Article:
3 minute read

A typical wide range of content this week, with tales of transforming large organisations alongside cross-compiling Docker images for ARM. I do sometimes wonder if the readers of this newsletter enjoy the variety under the Devops banner as much as I do.


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A Tale of Two Pipelines: To DevOps or Not to DevOps

Trying to move to a DevOps methodology, or improve your current DevOps methods? Need to increase innovation and the speed of your software delivery pipeline? Brett Hofer, Global DevOps Practice Lead at Dynatrace, will show you how through a tour of two pipelines. You’ll get insights on key pipeline factors that plague traditional delivery pipelines and how to overcome them with practices that establish a true DevOps.


Devops has become accepted as an important part of wider business transformation efforts over the past several years. Sometimes it’s a good idea to look for stories that make that context clearer, like this one about ING.

Google have published a comprehensive white paper about how they secure their infrastructure. This covers details of hardware security all the way to people matters, along with guiding principles and design. Essential reading.

Linux containers aren’t magic, as this post points out. A dive into containers without Docker or rkt, looking in detail at cgroups, chroot and file systems.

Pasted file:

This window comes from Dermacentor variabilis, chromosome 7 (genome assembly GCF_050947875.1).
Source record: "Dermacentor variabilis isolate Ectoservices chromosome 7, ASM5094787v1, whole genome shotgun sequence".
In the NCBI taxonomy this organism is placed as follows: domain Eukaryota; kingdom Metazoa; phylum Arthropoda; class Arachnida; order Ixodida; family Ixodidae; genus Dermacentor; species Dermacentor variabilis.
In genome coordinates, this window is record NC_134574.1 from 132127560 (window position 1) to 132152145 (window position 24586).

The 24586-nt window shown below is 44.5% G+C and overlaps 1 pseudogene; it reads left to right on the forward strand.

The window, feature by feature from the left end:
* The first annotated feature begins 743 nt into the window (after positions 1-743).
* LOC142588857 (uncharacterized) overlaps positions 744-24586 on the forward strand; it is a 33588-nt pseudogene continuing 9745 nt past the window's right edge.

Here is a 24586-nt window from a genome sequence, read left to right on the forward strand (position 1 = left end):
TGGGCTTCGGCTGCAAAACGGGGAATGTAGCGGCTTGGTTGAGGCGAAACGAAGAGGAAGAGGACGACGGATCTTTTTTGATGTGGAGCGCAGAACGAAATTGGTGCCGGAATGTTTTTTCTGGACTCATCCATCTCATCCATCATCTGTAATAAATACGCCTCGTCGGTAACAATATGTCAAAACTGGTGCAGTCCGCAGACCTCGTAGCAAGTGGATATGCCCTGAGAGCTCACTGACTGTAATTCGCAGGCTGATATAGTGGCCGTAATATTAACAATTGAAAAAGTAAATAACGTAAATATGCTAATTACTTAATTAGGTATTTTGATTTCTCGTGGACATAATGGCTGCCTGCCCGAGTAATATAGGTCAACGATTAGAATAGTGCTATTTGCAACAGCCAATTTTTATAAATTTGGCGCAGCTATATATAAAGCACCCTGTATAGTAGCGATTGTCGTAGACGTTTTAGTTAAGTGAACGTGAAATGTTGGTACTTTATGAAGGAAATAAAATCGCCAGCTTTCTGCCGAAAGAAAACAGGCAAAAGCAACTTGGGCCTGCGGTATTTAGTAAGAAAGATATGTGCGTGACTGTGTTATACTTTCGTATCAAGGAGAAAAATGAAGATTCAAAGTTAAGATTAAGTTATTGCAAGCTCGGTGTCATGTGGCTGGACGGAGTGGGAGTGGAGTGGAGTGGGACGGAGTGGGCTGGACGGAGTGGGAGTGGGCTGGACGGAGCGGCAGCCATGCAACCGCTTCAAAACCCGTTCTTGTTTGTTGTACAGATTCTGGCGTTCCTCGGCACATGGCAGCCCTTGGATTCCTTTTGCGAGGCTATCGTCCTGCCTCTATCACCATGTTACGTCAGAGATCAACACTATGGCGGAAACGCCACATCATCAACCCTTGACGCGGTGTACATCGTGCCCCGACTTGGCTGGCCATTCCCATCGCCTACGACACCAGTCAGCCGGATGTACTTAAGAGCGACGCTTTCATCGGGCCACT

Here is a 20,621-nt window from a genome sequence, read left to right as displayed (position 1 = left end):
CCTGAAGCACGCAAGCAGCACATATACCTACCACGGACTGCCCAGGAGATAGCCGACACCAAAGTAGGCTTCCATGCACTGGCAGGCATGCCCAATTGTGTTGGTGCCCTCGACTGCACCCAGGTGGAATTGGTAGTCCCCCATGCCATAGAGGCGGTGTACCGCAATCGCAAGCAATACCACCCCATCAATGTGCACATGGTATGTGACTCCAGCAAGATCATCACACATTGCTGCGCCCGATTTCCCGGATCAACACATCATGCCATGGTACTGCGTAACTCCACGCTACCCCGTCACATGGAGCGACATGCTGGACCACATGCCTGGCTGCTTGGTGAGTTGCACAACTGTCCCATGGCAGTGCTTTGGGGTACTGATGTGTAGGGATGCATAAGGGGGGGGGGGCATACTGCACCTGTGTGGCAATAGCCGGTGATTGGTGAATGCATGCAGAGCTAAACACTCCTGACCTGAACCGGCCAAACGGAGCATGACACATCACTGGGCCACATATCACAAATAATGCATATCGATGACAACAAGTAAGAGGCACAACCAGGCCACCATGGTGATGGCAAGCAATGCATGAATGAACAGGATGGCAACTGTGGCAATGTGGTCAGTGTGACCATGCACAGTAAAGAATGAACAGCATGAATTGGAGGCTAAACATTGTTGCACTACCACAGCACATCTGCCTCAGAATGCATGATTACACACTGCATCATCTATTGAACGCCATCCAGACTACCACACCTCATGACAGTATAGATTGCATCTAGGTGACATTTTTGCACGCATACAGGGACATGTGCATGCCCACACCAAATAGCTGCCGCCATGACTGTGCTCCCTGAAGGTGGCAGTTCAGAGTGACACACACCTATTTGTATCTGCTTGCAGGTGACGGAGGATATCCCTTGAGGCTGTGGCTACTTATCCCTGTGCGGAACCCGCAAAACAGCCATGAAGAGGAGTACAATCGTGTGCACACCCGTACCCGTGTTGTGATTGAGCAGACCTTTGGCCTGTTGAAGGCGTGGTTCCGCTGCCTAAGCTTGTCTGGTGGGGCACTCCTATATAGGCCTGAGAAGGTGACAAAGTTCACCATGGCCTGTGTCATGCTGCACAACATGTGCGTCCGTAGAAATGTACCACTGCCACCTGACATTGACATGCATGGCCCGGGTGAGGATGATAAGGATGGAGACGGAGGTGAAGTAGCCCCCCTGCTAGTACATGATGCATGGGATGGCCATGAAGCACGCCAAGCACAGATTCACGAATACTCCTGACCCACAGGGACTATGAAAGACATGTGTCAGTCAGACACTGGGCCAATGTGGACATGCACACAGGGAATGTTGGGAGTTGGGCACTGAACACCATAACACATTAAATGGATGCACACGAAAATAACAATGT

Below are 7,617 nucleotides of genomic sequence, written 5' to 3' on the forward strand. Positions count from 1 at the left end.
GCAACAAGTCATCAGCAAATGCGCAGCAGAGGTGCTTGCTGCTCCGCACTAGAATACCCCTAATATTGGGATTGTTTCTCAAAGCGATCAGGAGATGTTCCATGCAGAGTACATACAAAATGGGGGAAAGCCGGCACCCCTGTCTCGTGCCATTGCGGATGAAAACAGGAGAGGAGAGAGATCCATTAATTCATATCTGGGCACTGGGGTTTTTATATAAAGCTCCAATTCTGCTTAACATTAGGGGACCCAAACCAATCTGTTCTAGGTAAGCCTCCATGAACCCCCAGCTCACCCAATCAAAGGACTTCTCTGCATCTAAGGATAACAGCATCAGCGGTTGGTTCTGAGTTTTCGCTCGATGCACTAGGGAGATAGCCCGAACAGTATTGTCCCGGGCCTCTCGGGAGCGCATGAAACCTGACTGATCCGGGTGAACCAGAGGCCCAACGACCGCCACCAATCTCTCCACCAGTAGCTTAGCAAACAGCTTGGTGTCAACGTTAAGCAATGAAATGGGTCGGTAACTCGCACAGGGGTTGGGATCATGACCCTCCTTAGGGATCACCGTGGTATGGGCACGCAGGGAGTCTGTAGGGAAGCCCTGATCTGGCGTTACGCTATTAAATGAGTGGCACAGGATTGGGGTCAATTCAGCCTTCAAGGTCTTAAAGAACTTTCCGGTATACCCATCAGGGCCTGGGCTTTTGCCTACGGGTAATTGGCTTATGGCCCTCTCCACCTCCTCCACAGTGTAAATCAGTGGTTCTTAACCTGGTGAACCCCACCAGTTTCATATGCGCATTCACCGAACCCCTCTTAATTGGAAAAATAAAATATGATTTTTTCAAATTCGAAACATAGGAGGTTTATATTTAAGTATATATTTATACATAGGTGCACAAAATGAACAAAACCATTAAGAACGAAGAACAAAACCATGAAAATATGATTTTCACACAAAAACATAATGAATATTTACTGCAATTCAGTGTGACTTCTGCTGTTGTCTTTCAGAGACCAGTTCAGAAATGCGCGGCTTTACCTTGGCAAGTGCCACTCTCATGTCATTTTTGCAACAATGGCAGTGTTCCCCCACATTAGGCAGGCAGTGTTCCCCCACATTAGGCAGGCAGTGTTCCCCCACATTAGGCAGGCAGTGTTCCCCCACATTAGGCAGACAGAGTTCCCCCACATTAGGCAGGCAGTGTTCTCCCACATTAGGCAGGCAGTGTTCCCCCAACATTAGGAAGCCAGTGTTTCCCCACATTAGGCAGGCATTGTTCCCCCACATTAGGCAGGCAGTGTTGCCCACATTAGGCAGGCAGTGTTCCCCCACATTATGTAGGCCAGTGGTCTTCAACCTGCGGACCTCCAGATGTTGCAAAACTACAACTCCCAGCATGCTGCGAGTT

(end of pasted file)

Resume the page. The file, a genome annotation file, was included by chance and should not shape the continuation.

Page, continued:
Chaos Monkey, or a similar tool, is generally assumed to be running on a schedule. But using a handy CLI tool it’s possible to trigger different failure conditions manually, and this post explains when that might be useful.

The requirements for persistent storage tend to change over time in many applications as they, and the team supporting them, grow. A nice example of that in the following post, and details of some of the challenges of moving data.

Having testing as a core developer responsibility is common in high-performing teams. But load and performance tests are often separate and remain the preserve of specialists. This post argues that that’s a mistake.

An interesting argument that the Linux and Windows worlds are converging, and that for many applications or technology choices it’s no-longer about just picking one.

As ARM platforms become more commonplace, building containers that target ARM architectures will come up more and more. It’s possible to do this using QEMU on more common intel machines with a few commands.


What is cloud native and why does it exist?

Join us February 23rd at 10:00 AM PT to find out what Cloud Native Computing is and why it matters. Presented by, Alexis Richardson, founder and CEO of Weaveworks and chairperson of the CNCF technical oversight committee.

Sign up now: https://goo.gl/AfqYjo


Amsterdam is celebrating the 5th anniversary of DevOpsDays Amsterdam on June 28th to 30th. If you have an interesting story to tell or want to lead a workshop on a piece of technology you’re an expert on, the CFP is open now.


Kubeplay is a REPL for the Kubernetes API. It allows for exploring and displaying information about Kubernetes resources using a Ruby DSL, with some commands for modifying resources too.

Kubernetes provides a number of ways for third parties to extend it, kubevirt runs with that and is adding the ability for Kubernetes to manage virtual machines, adding the new VM resource amongst others.

Systemdlogger is a small tool to used to export systemd journald logs to an external service, for example cloudwatch or elasticsearch. It’s designed to be simple, simpy running out of cron.

Screwdriver is a new Continuous Delivery build system. It runs atop Kubernetes or Docker Swarm and provides a web UI as well as the ability to define pipelines in a YAML dataformat.

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